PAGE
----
Scenes from the boathouse. This is George Pocock’s sister, Lucy’s boat. If you don’t know the story of George Pocock and his beautiful, world-class row boats, you don't know the history of Seattle. If you don't know the significance of accomplished oarswoman Lucy Pocock, you won't understand the legacy of UW's world-class rowing teams, especially the women's.
"On Friday, July 12, 1912, the Pocock brothers traveled to Seattle on the CPR steamship Princess Victoria. After touring the rustic UW campus, Dick and George, who were used to seeing England’s beautiful college campuses, were unimpressed. The proposed boat-building facility was the Tokio Café (also known as the Tokyo Tea Room), a makeshift structure built in 1909 for the Alaska-Yukon-Pacific Exposition. The Varsity Crew House was the U.S. Life Saving Station on Lake Union, also built as a temporary structure for the fair. Undecided, the Pococks returned to Vancouver on the Saturday evening CPR steamship.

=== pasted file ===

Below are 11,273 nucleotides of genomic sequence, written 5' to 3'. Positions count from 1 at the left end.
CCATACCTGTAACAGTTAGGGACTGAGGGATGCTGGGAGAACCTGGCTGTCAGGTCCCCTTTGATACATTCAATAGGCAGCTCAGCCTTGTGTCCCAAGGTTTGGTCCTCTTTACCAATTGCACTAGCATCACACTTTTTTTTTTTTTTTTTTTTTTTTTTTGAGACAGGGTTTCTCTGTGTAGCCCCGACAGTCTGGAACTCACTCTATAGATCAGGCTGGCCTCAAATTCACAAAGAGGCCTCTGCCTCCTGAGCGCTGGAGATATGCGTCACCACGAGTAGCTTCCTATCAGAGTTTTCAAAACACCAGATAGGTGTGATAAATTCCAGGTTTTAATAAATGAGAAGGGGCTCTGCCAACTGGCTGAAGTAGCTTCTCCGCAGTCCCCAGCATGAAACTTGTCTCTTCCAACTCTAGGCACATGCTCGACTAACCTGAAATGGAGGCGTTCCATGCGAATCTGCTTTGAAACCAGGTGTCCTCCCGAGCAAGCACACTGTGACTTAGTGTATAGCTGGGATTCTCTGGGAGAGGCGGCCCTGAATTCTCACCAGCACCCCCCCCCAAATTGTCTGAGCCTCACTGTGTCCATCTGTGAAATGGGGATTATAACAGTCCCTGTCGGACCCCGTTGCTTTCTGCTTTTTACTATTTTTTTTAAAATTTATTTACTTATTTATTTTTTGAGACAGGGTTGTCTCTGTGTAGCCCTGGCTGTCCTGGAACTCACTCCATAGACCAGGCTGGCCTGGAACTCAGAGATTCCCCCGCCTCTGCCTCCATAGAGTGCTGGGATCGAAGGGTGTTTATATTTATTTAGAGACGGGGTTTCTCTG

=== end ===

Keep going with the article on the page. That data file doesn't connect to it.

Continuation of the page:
On Sunday, July 14, however, George sent a letter to Coach Conibear advising him they would come to Seattle and build his 12 shells." – historylink.org